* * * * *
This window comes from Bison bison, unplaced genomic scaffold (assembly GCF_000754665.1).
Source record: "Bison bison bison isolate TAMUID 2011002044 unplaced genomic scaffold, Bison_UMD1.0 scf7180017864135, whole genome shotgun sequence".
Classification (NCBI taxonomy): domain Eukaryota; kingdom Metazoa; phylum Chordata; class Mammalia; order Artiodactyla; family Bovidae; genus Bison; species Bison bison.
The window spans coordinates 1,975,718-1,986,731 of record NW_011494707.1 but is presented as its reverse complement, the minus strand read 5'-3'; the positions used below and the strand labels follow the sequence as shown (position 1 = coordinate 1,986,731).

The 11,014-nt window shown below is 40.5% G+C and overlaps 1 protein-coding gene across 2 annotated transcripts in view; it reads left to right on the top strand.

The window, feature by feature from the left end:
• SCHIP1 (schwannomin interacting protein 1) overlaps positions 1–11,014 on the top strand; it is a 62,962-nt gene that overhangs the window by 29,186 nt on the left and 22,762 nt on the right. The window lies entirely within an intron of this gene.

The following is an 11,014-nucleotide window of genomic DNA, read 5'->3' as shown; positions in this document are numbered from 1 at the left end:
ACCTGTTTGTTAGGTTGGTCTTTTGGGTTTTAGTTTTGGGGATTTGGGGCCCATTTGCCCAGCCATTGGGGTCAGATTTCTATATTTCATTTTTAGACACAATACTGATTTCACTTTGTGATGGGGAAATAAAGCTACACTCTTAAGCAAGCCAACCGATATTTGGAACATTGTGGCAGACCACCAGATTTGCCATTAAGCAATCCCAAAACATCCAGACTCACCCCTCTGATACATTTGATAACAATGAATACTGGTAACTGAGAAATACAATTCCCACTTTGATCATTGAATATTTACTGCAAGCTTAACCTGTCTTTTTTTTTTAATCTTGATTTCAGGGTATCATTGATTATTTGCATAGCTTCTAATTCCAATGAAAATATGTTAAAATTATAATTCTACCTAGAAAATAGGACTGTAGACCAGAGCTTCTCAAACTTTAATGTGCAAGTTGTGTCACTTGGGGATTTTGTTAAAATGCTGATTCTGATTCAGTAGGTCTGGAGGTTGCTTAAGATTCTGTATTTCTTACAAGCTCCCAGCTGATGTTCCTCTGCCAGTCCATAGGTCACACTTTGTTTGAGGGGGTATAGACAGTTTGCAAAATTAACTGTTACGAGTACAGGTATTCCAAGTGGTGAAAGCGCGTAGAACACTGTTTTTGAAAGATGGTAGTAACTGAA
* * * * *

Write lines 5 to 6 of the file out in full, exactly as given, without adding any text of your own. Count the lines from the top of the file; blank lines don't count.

The 11,014-nt window shown below is 40.5% G+C and overlaps 1 protein-coding gene across 2 annotated transcripts in view; it reads left to right on the top strand.

The window, feature by feature from the left end: